What can I say? In podiatry school, our professors told us that most of our future practices would be dedicated to helping patients who suffer with plantar fasciitis and that we would be treating heel pain every day of our careers. If I didn’t believe it then, after ten years in private practice (and a wicked case of heel pain for yours truly ten years ago) I certainly believe it now!
People like to say that they have a “heel spur” but in my experience it is usually not the actually heel spur that is causing pain. It is the inflammation and swelling of the soft tissue called plantar fascia as it inserts into the heel bone (the calcaneus) that causes the pain.
On a patient’s first visit, I always get an x-ray to rule out any possibility of a stress fracture or another underlying problem (bone tumor, ect). Many times, a patient will have a stress fracture and plantar fasciitis and, strangely enough, in my experience it is usually the stress fracture that heals first. I will also sometimes get an ultrasound to make sure there is no bursa which is a small fluid filled sack under the heel bone that can cause pain. Patients often have the sensation of “walking on a hard pebble” when there is a bursa present. More often than not, there is no bursa present and the pain typically is plantar fasciitis or an undiagnosed stress fracture.
Plantar Fasciitis typically presents with patients who complain of waking up in the morning and having severe pain when they first get out of bed but the pain gets better with more walking and this process repeats itself every time they get up after sitting down for any length of time. A Stress Fracture is usually a dull, constant ache that gets worse with more walking and hurts most at the end of the day. Patients often think that because the pain is not excruciating that it can’t be a fracture. In reality, fractures are usually more like a dull ache that just won’t go away -a toothache type of pain – it’s moderate but not terrible. One example, I had a patient who had chronic pain in her right foot for twenty years. We took an x-ray and it turned out that she had a chronic stress fracture of her second metarsal bone that she had been walking around on for years! After eight weeks of immobilization and rest, she was pain free. I always tell patients that if your foot hurts for more than three days – see a Podiatrist! You’d be surprised at the relatively simple non-surgical things we can do to ease your pain and get you on the path to healing.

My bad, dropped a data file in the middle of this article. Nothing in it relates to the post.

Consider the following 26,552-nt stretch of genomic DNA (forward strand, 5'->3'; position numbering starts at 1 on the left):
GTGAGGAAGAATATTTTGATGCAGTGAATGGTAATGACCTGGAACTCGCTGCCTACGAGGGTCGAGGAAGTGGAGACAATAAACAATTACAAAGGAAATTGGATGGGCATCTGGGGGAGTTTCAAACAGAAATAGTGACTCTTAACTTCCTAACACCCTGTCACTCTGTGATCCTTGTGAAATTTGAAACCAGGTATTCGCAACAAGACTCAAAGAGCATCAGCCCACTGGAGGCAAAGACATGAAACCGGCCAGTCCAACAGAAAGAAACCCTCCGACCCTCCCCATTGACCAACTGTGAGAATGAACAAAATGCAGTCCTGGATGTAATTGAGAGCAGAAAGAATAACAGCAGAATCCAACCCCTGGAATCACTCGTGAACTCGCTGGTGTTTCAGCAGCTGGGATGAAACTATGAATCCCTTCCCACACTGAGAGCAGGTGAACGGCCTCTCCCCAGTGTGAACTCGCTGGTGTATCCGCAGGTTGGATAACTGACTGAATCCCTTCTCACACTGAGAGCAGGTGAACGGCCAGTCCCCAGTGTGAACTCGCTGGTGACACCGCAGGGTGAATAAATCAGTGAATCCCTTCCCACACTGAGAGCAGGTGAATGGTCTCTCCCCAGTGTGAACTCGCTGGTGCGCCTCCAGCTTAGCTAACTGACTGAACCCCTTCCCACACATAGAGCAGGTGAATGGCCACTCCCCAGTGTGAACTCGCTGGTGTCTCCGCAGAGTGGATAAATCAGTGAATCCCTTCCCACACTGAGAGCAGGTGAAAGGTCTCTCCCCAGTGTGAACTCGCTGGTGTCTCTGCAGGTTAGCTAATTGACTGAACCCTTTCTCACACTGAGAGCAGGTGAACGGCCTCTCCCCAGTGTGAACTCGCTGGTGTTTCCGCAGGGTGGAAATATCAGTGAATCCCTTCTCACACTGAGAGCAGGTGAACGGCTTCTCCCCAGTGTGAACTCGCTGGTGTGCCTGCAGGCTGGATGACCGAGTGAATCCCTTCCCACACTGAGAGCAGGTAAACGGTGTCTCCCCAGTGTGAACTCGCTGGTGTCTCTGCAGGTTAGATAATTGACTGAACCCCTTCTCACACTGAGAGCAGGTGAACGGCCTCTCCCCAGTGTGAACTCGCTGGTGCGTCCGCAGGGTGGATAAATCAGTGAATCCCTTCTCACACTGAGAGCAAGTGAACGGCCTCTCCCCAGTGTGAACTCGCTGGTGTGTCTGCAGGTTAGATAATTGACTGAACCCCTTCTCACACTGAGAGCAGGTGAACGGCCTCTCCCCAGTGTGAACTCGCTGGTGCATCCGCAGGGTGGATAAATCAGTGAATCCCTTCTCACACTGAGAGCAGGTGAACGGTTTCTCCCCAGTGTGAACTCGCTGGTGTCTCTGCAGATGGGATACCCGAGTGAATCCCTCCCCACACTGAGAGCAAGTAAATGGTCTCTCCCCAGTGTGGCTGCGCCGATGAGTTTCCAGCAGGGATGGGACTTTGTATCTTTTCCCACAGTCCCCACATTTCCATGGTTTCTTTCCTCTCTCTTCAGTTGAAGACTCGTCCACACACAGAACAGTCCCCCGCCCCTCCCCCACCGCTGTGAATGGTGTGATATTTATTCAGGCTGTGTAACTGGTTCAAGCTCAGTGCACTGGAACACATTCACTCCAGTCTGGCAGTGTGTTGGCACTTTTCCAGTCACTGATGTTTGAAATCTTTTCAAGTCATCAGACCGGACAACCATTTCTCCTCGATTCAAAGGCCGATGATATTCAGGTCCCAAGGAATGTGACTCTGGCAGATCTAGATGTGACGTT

I find that I can successfully treat heel pain ninety-nine percent of the time without surgery, using pain-free conservative modalities, proper shoegear and inserts.
I always advise my patients that the treatment of plantar fasciitis is a two-step process:
First, we must get them through the healing process.
Second, after they heal, we must get them into proper shoes and inserts so the problem does not return (and it will try to return!).
My Recommendations for Patients Suffering with Heel Pain:
*Go to a Podiatrist and get x-rays to confirm that you are not walking around on a stress fracture!
*Stop walking barefoot. The only time you should be barefoot and standing is in the shower. And yes, that is long-term!
*Stop wearing flip-flops.
*Do wear Croc Clogs (with the strap to the back) as your house shoe. As soon as you get out of bed in the morning, you should be stepping directly into your Croc Clogs.
Let me stop here for those of you who are horrified at the possibility of giving up your flip-flops – if you stop walking barefoot, stop wearing flip-flops and do wear Croc-Clog’s (with the strap to the back of the heel) around the house – you will have prettier feet, save money in medical bills, and have less pain in your feet, knees, hips and lower back and probably get a significant improvement in your heel pain over the next several weeks.
*Once again – go to a Podiatrist to get you through the healing phase. I won’t go into all the therapies/modalities at this time but will skip forward to that happy day when you are on the road to recovery and we shall concentrate on proper shoe gear and inserts…
*Croc Clogs around the house (with the strap to the back)
*For a good Walking shoe:
*MBT’s (with arch support – either a custom-molded orthotic or a good over-the-counter insert).
*Sketcher Shape-ups (with arch support)
*Spira Walking Shoe (with arch support)
*New Balance 927 (with arch support)
**Please see my reviews on all of these shoes on previous blogs that I have done. These shoes are not for everyone and can often be pathology specific. For instance, if you have Achilles Tendonitis, balance problems or certain neurological disorders, you do not want to get into the MBT or the Sketcher Shape-up.
**You can also refer to the “Podiatrist Recommended Shoe Store” at the top of this page for photos of these shoes and other recommended shoes.
For more information, please refer to my article on “Chronic Pain and Your Feet” which goes into more detail about the importance of shoes.
I hope this was helpful!!
Have a Wonderful Day…
Dr. Cathleen A. McCarthy